This morning, Adriano Espaillat’s congressional campaign posted a videohighlighting their endorsement from Vincent Morgan, a former aide to Charlie Rangel, the incumbent they’re trying to oust. In the video, Morgan seems to make a slightly different pitch than the campaign generally has to this point, suggesting that voters are looking beyond “surface issues, like our race and socioeconomic standing.”
If there’s one major theme of Espaillat’s congressional campaign, it’s that his candidacy represents a once-in-a-lifetime opportunity to put a Dominican-American in Congress, an achievement that is overdue.
Also, try telling some other Espaillat supporters, like Councilman Ydanis Rodriguez (who is an outspoken ally of the Occupy Wall Street movement) that voters are looking past socioeconomic issues this year.
From my story:
Adriano Espaillat is preparing for nuclear war with Charlie Rangel. The only question is whether he’ll push the button.
A spokesman for State Senator Adriano Espaillat confirmed a report they are circulating petitions to get on the ballot and unseat the 21-term congressman, who is an iconic figure in black politics and founding member of the Black Congressional Caucus.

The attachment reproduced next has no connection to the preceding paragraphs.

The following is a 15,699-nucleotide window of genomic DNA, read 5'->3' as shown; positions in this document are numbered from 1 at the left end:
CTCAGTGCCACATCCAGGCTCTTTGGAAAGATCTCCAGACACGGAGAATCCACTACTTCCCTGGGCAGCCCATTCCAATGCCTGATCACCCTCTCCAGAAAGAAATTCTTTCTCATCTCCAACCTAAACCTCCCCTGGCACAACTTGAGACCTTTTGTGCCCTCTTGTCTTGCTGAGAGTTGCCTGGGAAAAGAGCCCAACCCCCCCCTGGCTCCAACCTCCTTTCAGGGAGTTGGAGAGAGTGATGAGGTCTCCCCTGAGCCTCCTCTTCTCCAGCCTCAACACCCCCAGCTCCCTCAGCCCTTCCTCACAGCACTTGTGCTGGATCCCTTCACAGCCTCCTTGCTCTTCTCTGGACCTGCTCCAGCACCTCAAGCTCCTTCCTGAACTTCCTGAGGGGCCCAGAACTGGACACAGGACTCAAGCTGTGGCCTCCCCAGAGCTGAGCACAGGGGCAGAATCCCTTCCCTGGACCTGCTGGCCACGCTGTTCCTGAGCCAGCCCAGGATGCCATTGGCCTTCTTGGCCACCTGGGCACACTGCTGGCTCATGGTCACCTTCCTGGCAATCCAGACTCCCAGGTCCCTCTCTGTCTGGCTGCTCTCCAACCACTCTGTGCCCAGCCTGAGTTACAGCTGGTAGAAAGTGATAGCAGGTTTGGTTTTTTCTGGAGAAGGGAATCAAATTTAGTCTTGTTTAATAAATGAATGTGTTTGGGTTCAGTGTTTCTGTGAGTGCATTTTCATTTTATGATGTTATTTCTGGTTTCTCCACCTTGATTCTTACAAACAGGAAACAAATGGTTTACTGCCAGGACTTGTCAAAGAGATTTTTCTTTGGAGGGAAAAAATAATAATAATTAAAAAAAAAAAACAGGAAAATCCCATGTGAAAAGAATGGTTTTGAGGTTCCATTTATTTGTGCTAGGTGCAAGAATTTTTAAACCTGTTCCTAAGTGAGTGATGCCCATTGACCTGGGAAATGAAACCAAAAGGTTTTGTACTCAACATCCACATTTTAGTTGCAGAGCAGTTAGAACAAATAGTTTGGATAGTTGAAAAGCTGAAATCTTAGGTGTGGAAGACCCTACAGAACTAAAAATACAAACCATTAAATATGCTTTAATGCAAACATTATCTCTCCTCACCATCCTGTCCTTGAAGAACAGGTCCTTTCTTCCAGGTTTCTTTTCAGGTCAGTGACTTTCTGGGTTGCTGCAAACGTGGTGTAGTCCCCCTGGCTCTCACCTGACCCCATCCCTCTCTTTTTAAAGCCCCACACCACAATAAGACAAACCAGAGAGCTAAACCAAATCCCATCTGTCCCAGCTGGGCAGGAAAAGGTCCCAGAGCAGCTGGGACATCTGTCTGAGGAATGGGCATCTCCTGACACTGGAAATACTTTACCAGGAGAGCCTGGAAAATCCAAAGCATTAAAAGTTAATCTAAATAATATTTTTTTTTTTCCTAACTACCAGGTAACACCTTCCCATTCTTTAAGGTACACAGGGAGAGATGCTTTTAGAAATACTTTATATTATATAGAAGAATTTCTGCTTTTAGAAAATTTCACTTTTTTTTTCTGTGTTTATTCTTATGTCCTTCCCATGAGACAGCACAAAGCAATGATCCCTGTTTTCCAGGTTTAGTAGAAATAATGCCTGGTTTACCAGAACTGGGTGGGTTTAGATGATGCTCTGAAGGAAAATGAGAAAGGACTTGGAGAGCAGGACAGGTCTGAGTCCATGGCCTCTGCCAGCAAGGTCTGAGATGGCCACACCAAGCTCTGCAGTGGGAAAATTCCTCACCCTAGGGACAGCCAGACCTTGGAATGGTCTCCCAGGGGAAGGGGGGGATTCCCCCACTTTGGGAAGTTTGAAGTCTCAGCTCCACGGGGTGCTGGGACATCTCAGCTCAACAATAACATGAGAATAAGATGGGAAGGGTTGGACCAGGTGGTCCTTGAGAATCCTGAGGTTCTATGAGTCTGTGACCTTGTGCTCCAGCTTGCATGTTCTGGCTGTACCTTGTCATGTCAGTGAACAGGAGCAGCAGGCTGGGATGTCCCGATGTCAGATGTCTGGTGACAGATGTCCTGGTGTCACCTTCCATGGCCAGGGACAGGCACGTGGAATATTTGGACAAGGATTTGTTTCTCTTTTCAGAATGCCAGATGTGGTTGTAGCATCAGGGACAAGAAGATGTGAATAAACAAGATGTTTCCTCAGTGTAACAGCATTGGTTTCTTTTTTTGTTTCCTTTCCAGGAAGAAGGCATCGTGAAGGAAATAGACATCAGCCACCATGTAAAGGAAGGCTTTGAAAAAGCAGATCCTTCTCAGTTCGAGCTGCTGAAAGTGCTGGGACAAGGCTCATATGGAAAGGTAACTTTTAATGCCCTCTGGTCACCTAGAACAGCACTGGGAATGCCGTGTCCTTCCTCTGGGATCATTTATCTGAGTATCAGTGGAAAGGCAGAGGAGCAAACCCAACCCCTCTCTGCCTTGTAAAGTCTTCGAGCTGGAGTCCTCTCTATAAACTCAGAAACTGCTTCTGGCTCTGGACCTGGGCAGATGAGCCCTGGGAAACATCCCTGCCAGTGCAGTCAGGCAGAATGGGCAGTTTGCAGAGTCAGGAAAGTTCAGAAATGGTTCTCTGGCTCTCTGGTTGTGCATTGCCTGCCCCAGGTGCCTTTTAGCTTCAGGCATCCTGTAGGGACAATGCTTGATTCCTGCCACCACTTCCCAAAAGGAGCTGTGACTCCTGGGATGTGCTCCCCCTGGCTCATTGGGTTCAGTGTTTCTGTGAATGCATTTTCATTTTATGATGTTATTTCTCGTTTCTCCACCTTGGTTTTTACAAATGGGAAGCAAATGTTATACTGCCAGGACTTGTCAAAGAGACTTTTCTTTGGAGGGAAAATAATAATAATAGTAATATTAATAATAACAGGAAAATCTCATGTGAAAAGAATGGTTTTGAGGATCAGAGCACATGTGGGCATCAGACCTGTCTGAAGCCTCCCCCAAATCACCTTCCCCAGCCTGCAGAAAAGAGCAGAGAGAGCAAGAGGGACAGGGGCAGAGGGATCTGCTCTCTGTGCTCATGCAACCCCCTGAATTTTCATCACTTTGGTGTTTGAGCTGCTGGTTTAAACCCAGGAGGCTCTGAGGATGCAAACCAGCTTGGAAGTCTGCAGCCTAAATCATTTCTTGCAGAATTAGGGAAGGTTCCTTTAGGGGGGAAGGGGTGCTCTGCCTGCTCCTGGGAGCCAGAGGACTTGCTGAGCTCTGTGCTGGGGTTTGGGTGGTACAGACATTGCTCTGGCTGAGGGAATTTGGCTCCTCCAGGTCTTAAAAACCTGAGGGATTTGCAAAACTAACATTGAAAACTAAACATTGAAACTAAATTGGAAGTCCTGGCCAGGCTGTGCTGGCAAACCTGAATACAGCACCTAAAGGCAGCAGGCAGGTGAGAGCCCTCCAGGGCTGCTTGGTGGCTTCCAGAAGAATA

Rangel, 81, is currently suffeing from back problems that forced him to miss votes in Congress. He’s also drawn a number of challengers this year, including former aide Vince Morgan, businesswoman Joyce Johnson, and, possibly, presidential aide Clyde Williams.
Espaillat had called for creating a majority-Latino congressional district next to Rangel’s, and warned that if it didn’t happen, there could be clash between Latinos and blacks.
Speaking to a mostly black audience on 145th Street last weekend, Espaillat, who is Dominican, said, “They increased the Latino population in Charlie Rangel’s existing district to 55 percent, basically setting the ground work of 20 years of nuclear political war.”
State Senator Adriano Espaillat of Washington Heights told the crowd about two practices that disenfranchise minorities during redistricting: “packing,” which crams minority voters into one district to limit their influence, and “cracking” which divides ethnic strongholds into many districts, ensuring they can’t unify behind any one candidate.
"So these crackers, that are here today," Espaillat said, to cheers from the crowd, "still around, crackers, that are here today, cracking districts all over the city of New York, cracking here and cracking there."